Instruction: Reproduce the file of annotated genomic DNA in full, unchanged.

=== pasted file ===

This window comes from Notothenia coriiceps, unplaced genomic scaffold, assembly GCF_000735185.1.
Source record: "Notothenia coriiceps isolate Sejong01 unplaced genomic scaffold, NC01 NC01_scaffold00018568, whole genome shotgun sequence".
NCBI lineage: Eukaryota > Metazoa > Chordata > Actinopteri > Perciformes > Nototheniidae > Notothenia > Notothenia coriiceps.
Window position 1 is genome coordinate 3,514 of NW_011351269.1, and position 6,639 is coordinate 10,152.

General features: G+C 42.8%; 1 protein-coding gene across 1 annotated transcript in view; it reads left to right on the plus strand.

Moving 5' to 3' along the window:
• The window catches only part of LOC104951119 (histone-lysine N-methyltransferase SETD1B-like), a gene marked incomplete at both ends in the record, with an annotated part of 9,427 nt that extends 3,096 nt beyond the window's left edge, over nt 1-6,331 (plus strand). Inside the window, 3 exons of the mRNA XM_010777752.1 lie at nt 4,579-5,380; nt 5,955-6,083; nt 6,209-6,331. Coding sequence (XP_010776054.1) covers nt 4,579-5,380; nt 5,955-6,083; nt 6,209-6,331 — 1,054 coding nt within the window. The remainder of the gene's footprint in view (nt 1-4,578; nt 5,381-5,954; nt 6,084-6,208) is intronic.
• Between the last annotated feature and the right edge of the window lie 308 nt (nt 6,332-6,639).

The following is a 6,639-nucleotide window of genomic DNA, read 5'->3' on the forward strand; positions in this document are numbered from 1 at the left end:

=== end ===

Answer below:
This window comes from Notothenia coriiceps, unplaced genomic scaffold, assembly GCF_000735185.1.
Source record: "Notothenia coriiceps isolate Sejong01 unplaced genomic scaffold, NC01 NC01_scaffold00018568, whole genome shotgun sequence".
NCBI lineage: Eukaryota > Metazoa > Chordata > Actinopteri > Perciformes > Nototheniidae > Notothenia > Notothenia coriiceps.
Window position 1 is genome coordinate 3,514 of NW_011351269.1, and position 6,639 is coordinate 10,152.

General features: G+C 42.8%; 1 protein-coding gene across 1 annotated transcript in view; it reads left to right on the plus strand.

Moving 5' to 3' along the window:
• The window catches only part of LOC104951119 (histone-lysine N-methyltransferase SETD1B-like), a gene marked incomplete at both ends in the record, with an annotated part of 9,427 nt that extends 3,096 nt beyond the window's left edge, over nt 1-6,331 (plus strand). Inside the window, 3 exons of the mRNA XM_010777752.1 lie at nt 4,579-5,380; nt 5,955-6,083; nt 6,209-6,331. Coding sequence (XP_010776054.1) covers nt 4,579-5,380; nt 5,955-6,083; nt 6,209-6,331 — 1,054 coding nt within the window. The remainder of the gene's footprint in view (nt 1-4,578; nt 5,381-5,954; nt 6,084-6,208) is intronic.
• Between the last annotated feature and the right edge of the window lie 308 nt (nt 6,332-6,639).

The following is a 6,639-nucleotide window of genomic DNA, read 5'->3' on the forward strand; positions in this document are numbered from 1 at the left end: